Nannying for Divorced Families


Tricky business. Kids are usually with mom. Not always. In my own family’s divorce my siblings live with my dad. Depending on where kids are, the parent they live with is usually a little more together emotionally or financially (hopefully both) than the parent they see on weekends/every other weekend.

And with divorces come feelings: pent up anger, frustration, resentment, remorse, loneliness, misunderstanding, lack of control ~ among many others

There’s no such thing as a healthy divorce. Divorce is the division of a family. Life changes 100fold as soon as two parents split. Dad no longer makes kids their lunches or watches them after school when he works at home. Mom doesn’t even know what lunches the kids like, and doesn’t have time to cater to kids after school. Dad is no longer at home. He lives somewhere else. It smells weird. His favorite shows aren’t heard on the television. The twang of his guitar is not recognized flowing from the living room anymore. You don’t hear his familiar cough down the hallway.

Everything about a kids’ world changes when divorce happens. Kids have lots of feelings about the divorce and don’t always channel them in productive manners. This can make a nanny’s job very hard, especially at the beginning stages of a divorce.

Often times, nannies will only communicate with one parent: the weekly parent that has hired them. The parent that the kids live with the majority of the time. Parent #2, weekend parent, gets thwarted. He or she isn’t filled in about their kids’ going-ons. They receive the shaft of the details. They may find out that their kids are experiencing new things when the details are no longer relevant. Parent #2 miss out on their children’s lives. They sometimes grow to resent their kids’ nanny.

<< & Don’t get me wrong. Every divorce is different. Some parents split because parent #2 doesn’t properly care for their children or show their desire to be with their children. This article highlights other cases of divorce, in which both parents long for their children, and have to suffer the pains of separation. >>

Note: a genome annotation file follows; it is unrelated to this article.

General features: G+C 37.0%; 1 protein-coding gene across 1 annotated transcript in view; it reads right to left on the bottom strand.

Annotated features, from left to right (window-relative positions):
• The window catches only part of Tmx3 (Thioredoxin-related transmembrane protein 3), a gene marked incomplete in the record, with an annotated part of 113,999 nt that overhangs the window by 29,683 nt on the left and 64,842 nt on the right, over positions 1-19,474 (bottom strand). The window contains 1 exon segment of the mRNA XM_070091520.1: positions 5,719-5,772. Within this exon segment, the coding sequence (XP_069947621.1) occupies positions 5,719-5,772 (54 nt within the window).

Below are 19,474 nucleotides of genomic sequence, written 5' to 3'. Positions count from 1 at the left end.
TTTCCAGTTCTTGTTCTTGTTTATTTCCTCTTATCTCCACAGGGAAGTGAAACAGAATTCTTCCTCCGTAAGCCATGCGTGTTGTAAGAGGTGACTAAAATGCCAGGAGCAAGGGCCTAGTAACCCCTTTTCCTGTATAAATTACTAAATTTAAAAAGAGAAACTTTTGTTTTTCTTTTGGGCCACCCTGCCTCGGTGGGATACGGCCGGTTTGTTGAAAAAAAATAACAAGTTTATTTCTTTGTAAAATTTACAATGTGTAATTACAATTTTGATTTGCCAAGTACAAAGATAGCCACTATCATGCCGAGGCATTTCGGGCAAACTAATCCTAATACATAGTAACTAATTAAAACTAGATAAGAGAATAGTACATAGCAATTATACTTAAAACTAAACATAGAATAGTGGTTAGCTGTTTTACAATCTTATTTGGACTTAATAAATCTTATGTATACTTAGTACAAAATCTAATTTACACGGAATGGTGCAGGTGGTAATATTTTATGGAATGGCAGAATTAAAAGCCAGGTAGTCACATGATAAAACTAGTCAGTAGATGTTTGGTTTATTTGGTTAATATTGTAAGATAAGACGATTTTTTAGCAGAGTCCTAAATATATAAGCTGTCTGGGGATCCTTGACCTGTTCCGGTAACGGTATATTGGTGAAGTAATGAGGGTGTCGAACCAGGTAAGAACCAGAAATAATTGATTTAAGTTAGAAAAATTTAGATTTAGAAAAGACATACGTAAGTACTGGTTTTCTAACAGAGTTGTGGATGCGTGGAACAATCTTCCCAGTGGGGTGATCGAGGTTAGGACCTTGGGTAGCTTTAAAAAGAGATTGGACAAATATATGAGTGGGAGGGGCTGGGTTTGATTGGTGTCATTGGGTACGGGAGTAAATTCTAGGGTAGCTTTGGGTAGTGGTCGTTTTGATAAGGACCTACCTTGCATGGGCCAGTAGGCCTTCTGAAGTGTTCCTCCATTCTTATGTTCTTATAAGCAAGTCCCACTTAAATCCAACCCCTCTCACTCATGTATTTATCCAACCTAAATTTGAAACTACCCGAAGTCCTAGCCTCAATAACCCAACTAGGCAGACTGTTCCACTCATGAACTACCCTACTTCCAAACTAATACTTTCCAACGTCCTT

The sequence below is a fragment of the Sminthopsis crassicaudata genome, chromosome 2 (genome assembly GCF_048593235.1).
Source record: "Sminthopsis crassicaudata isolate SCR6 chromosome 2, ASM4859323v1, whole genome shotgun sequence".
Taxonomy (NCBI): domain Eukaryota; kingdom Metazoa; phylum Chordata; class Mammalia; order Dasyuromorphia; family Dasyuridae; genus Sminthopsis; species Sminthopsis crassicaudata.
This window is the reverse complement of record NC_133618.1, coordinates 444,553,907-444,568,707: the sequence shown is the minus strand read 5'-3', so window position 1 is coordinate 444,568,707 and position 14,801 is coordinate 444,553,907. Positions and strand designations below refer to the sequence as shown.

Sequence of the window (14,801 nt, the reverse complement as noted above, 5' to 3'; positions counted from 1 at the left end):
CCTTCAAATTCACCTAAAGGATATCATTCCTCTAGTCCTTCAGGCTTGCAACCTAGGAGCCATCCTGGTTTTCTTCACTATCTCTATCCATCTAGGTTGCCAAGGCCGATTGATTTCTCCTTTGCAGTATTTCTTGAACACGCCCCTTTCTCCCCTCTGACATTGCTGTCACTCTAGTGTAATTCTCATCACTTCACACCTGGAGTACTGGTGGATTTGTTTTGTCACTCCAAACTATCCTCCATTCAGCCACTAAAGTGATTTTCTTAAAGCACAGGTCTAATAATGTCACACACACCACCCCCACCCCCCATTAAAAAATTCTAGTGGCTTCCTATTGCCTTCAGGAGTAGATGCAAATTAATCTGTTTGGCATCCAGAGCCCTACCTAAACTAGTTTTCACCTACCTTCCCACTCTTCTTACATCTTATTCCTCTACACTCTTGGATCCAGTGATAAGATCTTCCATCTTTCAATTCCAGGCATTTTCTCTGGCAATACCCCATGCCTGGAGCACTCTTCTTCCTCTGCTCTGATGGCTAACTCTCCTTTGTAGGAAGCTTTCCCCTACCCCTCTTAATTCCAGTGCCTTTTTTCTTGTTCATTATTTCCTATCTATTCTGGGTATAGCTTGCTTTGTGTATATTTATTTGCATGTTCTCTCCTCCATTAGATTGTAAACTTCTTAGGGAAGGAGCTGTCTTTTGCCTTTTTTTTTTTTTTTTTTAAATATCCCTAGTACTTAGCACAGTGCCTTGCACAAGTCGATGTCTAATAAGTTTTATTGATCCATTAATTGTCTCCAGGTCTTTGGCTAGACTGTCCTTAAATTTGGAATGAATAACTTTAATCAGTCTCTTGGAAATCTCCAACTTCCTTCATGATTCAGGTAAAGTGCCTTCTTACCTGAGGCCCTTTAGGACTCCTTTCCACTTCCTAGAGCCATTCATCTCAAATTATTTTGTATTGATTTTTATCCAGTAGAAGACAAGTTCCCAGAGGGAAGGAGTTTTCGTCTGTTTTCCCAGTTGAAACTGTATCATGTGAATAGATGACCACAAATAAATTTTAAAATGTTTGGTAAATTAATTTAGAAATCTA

Now, why shouldn’t parent #2 resent nanny?

Their kids’ nanny spends way more time with their kids than they do. The nanny raises their child and watches them grow. They teach the child new games, new recipes, and how to do things more efficiently.

So the resentment grows. And twists. And sometimes is underlying parent #2’s reactions and responses to when nanny is brought up by children. And children begin to question nanny’s authority and intelligence. And child starts to defy nanny by siding with parent #2.

So there’s that.

Then theirs the whole children-dealing-with-emotions-from-divorce factor. Where each kid has his or her own way of dealing with the sadness and confusion experienced from mom or dad not being around anymore. Some kids cry over every glass of spilled milk. Some kids go from zero to ten on the anger scale in 5 seconds. Both scenarios are hard. And the nanny sees and deals with these emotions every day that she works.

A nanny is essentially a third parent. Someone to care for, look after, teach, listen and love the children that they’re responsible for. Nannies are special people that require extra-special training. Nannies always have to be on top of their game, and never lose their cool or show if they’re overwhelmed. Nannies have to remember that kids are going to have tantrums, parents are going to have fights, and families will never be perfect. Especially in times of divorce!

To all nannies, babysitters, and parents alike, cheers to long days, hard work, and bright futures!


3 thoughts on “Nannying for Divorced Families

  1. When I left my son’s father, which was for the best for everyone…even if they didn’t think so…my son felt so bad for his father that he stayed to care for him….I could not force him to live with me if he didn’t want to, after almost a year his father was more interested in his penis than his son so I went and brought him to my house against his will, he was 11…you do what’s best for your children…we had some difficult times but in the end he knows how much I loved him and what I sacrificed for him…I wish I could of afforded a nanny…would of made life easier….but we got through it, and I respect him for the great man he’s grown into…I was also lucky that both my divorces went smoothly and we all remained friends for our kids, as it all about them and they didn’t ask to be put in this ugly situation…..

    1. Yes broken families are so hard on kids. And it sounds like you acted appropriately and did what was best for your son. I’m sure that everyone learned a lot from those hard times and love each other all the more in the end. Except perhaps the ex-SO. :~)

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